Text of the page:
Fortunately there was a landscaping contractor working around the block on a neighbors property. He already had the truck and the bobcat and was willing to pick up the material and dispose of it for $150, a net savings of $50, and would also take all of it in one load which saved even more money.

He came over with his team one evening just as they were finishing up with the other property and in the space of 10 minutes it was all gone with the driveway swept up and clean of any sign of the asphalt originally in the bag. Now I am trying to sell the bag at a discount to get some of my $40 back. Either way whether I sell it or not, I have already saved money on this deal.

We wrote about this particular issue to show readers that there is always more than one way to deal with items that might be problematic for do it yourself people. If I had my own truck or a trailer, I would have disposed of the material myself and probably had to pay a dumping fee.

This contractor was already going to the dump and had factored that cost into his current project, so the $150 was pure profit for him and it saved me money as well, definitely a win-win for both of us. This is something else to consider when doing your own work on big projects.


Driveway Paver Installation

driveway paver installationThis is a continuation from a previous post about installing pavers or interlocking stones on your driveway. Once you have compacted the base, leveled the base and placed the patio stones in the design that you have chosen it is time to complete the final steps. In this case the stones were placed in a half moon shape. Borders running down both sides of the driveway. It is important to install the pavers as level as possible. Before adding the sand concrete mixture to go in between the joints.

Pour the sand across the driveway starting at one side. Using a brush, push the sand across every stone so that all cracks are filled. Once this step is completed you will want to run a compactor across all of the pavers which will accomplish two goals. The first is to compact all of the pavers well into the base  and essentially make them all level with each other.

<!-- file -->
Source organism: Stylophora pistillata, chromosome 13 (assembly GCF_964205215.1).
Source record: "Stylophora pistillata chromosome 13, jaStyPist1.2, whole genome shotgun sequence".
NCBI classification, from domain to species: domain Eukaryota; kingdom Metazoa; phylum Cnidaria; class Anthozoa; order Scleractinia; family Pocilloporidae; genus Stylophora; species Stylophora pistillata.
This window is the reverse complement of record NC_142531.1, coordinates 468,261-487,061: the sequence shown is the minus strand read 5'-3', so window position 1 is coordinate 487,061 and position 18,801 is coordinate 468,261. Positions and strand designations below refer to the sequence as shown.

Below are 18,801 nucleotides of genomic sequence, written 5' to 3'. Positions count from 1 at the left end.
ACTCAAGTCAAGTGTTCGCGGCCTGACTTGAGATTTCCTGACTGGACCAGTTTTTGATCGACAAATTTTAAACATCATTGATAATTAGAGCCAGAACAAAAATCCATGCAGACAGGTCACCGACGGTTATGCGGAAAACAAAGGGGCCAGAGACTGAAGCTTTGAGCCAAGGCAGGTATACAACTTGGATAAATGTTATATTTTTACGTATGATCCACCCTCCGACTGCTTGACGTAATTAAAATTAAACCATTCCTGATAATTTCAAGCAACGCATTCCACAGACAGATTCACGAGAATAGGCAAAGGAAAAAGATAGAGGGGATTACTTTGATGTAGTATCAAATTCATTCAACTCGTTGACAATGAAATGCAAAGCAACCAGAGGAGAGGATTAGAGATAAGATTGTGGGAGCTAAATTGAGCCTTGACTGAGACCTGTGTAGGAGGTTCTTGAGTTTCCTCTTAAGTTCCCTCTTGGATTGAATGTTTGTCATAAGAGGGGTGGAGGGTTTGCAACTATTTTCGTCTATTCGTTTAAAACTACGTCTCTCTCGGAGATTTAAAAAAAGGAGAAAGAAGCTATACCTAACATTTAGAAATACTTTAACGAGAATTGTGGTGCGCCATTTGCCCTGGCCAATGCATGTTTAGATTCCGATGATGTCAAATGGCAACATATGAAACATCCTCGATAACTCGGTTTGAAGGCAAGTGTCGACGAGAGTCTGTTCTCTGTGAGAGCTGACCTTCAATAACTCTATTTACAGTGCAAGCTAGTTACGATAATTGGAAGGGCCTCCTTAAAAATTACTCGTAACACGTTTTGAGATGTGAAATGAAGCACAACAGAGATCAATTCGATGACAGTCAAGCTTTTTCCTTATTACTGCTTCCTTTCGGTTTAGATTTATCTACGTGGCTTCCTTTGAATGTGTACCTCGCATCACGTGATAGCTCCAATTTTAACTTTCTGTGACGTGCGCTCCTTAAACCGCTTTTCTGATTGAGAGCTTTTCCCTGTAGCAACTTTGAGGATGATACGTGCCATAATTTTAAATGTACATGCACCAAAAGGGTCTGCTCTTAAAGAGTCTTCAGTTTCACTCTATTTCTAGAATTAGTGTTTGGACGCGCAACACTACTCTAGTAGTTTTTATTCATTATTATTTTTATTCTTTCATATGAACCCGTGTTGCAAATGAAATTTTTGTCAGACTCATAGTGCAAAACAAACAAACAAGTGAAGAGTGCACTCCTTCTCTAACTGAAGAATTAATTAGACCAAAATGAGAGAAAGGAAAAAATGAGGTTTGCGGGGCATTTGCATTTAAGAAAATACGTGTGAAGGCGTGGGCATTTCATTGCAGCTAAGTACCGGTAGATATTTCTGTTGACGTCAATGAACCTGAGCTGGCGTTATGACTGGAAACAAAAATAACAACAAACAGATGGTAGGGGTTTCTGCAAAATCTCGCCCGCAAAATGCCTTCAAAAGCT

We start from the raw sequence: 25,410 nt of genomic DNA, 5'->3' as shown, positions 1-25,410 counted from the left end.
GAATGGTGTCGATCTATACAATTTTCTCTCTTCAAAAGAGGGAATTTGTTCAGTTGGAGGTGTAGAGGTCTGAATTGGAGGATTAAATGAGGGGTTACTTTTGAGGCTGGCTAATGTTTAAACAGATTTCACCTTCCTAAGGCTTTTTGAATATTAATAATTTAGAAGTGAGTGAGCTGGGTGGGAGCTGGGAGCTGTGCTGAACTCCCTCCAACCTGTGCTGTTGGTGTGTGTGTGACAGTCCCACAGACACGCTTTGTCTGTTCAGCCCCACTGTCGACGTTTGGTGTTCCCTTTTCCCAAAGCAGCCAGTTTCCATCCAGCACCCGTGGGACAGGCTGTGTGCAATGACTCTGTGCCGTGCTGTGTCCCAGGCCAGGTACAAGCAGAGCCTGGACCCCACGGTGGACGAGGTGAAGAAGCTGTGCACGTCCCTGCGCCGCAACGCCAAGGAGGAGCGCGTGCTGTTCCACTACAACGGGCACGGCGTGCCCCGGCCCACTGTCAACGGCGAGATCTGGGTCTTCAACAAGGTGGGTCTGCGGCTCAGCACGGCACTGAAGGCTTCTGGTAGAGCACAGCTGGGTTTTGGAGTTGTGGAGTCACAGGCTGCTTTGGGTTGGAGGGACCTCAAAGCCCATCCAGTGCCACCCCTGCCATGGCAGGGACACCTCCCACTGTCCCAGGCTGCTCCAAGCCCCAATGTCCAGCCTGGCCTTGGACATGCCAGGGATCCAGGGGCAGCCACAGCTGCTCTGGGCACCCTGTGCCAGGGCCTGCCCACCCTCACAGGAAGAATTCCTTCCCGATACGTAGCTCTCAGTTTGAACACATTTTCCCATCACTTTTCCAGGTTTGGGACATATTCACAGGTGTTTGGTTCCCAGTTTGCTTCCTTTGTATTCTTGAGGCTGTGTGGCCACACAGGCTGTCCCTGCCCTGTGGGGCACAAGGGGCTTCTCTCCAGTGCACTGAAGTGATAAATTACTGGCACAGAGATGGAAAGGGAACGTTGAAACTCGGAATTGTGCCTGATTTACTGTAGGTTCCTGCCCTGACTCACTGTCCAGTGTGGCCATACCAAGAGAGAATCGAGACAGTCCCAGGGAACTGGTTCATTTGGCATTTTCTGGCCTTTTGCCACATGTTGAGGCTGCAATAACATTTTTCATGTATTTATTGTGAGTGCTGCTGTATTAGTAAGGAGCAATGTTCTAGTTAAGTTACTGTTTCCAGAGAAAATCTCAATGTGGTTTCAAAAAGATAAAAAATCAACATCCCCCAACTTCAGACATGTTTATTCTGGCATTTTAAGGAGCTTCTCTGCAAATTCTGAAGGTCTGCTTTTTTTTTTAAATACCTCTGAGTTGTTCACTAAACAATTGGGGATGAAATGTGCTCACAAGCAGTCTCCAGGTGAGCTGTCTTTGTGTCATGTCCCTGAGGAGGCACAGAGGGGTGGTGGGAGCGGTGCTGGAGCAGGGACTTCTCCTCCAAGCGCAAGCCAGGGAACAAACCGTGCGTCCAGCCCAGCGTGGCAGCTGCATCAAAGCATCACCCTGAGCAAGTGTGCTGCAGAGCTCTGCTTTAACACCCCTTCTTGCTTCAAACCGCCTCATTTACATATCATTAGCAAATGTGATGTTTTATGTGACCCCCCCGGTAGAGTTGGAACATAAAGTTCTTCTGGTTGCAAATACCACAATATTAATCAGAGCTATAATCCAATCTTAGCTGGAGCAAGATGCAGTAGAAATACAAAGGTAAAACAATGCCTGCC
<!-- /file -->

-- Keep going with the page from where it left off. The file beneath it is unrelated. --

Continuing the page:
The second objective is to vibrate the pavers so that the sand concrete mixture penetrates the joints all the way to bottom. This is the way the professional do it. They make sure that the base is well compacted and level as possible following the natural slope of the driveway. Compacting the pavers and pushing the sand into the space between the stones ensures that they will not move. Also water does not easily penetrate between them.

Driveway Paver Installation – Repeat the Process

Once the first phase is completed, you find that more sand concrete mixture must be added. Again using a broom, brush the sand across all cracks so that they are completely filled. You will also want to sweep up any access at this point as well Some consumers will run the compactor over the stone one more time and refill any cracks that require more sand. Too much sand mixture on the stones will cause it to adhere to the top of the pavers. You will want to remove all excess sand mixture before completing the next step in the process. The last step is critical and must be done correctly otherwise the sand concrete mixture will not set properly.

Driveway Paver Installation – Lightly Spray Water

We really mean lightly spray some water on the sand concrete combination to harden it. If you spray too much water on it too soon, the sand concrete mixture will not harden properly. You may find it lifting in the future from these cracks. The final bond will ensure that the joints are all sealed and no water will get in between them especially in the winter which would cause cracking and lifting of the patio stones.

Asphalt Driveway Repair

Asphalt Driveway RepairThe picture on the left shows the final result of a driveway repair involving patio stones as well as asphalt. Basically the old asphalt was cut out in a half-moon shape up to about 5 feet from the garage. A strip down both sides was also cut out. Then the existing base was compacted. More stone was added to fill in the gap needed to bring the top of the patio stones even with the garage floor. We also removed the old drain pipe. We installed one of these roll-out – roll-up devices that stay hidden until it rains. This was done to protect the new brick and get the water as far away from the foundation as possible.